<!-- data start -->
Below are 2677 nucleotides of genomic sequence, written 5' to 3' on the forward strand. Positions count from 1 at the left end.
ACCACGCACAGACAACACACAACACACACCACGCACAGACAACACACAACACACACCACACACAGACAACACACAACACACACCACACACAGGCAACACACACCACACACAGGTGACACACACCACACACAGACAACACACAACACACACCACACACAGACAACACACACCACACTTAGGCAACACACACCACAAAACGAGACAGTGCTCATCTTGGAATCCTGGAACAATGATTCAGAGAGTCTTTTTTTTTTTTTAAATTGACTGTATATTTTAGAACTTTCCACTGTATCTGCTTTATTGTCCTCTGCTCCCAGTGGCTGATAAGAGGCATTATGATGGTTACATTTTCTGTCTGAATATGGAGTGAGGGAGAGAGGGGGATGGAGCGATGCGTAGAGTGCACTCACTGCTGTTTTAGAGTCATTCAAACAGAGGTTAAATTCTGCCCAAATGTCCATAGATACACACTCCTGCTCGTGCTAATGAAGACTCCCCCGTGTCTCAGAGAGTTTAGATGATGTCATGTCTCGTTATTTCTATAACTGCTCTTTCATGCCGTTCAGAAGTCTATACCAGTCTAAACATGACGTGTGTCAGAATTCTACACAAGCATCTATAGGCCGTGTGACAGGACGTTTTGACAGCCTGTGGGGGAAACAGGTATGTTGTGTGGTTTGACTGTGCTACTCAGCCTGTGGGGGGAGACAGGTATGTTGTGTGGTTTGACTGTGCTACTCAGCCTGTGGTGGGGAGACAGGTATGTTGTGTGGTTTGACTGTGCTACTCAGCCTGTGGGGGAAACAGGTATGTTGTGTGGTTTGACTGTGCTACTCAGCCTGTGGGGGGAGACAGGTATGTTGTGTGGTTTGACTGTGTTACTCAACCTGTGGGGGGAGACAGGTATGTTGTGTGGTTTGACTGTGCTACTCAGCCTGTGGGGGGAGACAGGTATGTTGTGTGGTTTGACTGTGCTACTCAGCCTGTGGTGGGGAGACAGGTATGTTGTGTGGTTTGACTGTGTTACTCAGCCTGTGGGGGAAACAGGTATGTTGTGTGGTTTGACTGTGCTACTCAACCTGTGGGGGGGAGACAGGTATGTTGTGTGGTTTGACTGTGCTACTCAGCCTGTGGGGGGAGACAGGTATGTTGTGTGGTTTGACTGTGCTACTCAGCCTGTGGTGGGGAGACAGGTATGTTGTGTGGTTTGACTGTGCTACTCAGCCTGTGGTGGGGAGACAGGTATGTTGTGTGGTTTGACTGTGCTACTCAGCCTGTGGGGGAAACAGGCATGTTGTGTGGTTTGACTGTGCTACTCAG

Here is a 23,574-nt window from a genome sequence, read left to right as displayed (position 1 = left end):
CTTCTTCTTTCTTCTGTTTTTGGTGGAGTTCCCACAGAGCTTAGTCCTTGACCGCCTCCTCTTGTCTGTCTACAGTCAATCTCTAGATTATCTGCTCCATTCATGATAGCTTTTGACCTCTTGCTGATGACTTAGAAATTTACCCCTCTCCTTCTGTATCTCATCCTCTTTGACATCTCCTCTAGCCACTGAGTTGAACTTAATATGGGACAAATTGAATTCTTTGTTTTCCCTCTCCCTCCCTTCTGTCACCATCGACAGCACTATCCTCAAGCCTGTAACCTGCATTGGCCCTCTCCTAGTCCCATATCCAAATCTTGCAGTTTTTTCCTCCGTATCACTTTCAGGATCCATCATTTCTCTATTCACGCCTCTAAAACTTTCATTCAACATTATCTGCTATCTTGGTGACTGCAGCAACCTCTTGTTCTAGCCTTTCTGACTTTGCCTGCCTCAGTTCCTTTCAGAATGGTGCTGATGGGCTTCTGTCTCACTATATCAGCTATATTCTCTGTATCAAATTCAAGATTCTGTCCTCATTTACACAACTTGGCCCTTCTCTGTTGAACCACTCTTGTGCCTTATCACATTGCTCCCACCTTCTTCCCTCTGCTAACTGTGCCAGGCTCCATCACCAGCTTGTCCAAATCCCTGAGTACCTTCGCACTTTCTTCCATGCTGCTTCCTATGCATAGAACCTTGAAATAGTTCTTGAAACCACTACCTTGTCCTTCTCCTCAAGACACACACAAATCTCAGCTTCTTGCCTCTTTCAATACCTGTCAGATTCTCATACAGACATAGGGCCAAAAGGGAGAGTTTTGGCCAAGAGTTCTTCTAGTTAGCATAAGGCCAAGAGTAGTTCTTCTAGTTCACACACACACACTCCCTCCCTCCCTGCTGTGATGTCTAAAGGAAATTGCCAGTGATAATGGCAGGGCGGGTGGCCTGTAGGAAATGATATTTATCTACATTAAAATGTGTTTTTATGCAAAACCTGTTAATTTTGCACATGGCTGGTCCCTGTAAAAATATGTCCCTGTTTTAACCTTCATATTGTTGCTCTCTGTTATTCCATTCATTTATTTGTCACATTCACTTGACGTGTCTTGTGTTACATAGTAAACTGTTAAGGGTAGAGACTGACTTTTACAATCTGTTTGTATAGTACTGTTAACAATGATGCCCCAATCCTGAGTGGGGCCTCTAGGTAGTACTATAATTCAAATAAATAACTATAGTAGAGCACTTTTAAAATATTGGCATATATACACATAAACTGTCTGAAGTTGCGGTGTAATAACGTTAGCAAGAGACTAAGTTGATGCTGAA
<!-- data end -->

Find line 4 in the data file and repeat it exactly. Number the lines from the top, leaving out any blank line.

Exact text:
CTTCTTCTTTCTTCTGTTTTTGGTGGAGTTCCCACAGAGCTTAGTCCTTGACCGCCTCCTCTTGTCTGTCTACAGTCAATCTCTAGATTATCTGCTCCATTCATGATAGCTTTTGACCTCTTGCTGATGACTTAGAAATTTACCCCTCTCCTTCTGTATCTCATCCTCTTTGACATCTCCTCTAGCCACTGAGTTGAACTTAATATGGGACAAATTGAATTCTTTGTTTTCCCTCTCCCTCCCTTCTGTCACCATCGACAGCACTATCCTCAAGCCTGTAACCTGCATTGGCCCTCTCCTAGTCCCATATCCAAATCTTGCAGTTTTTTCCTCCGTATCACTTTCAGGATCCATCATTTCTCTATTCACGCCTCTAAAACTTTCATTCAACATTATCTGCTATCTTGGTGACTGCAGCAACCTCTTGTTCTAGCCTTTCTGACTTTGCCTGCCTCAGTTCCTTTCAGAATGGTGCTGATGGGCTTCTGTCTCACTATATCAGCTATATTCTCTGTATCAAATTCAAGATTCTGTCCTCATTTACACAACTTGGCCCTTCTCTGTTGAACCACTCTTGTGCCTTATCACATTGCTCCCACCTTCTTCCCTCTGCTAACTGTGCCAGGCTCCATCACCAGCTTGTCCAAATCCCTGAGTACCTTCGCACTTTCTTCCATGCTGCTTCCTATGCATAGAACCTTGAAATAGTTCTTGAAACCACTACCTTGTCCTTCTCCTCAAGACACACACAAATCTCAGCTTCTTGCCTCTTTCAATACCTGTCAGATTCTCATACAGACATAGGGCCAAAAGGGAGAGTTTTGGCCAAGAGTTCTTCTAGTTAGCATAAGGCCAAGAGTAGTTCTTCTAGTTCACACACACACACTCCCTCCCTCCCTGCTGTGATGTCTAAAGGAAATTGCCAGTGATAATGGCAGGGCGGGTGGCCTGTAGGAAATGATATTTATCTACATTAAAATGTGTTTTTATGCAAAACCTGTTAATTTTGCACATGGCTGGTCCCTGTAAAAATATGTCCCTGTTTTAACCTTCATATTGTTGCTCTCTGTTATTCCATTCATTTATTTGTCACATTCACTTGACGTGTCTTGTGTTACATAGTAAACTGTTAAGGGTAGAGACTGACTTTTACAATCTGTTTGTATAGTACTGTTAACAATGATGCCCCAATCCTGAGTGGGGCCTCTAGGTAGTACTATAATTCAAATAAATAACTATAGTAGAGCACTTTTAAAATATTGGCATATATACACATAAACTGTCTGAAGTTGCGGTGTAATAACGTTAGCAAGAGACTAAGTTGATGCTGAA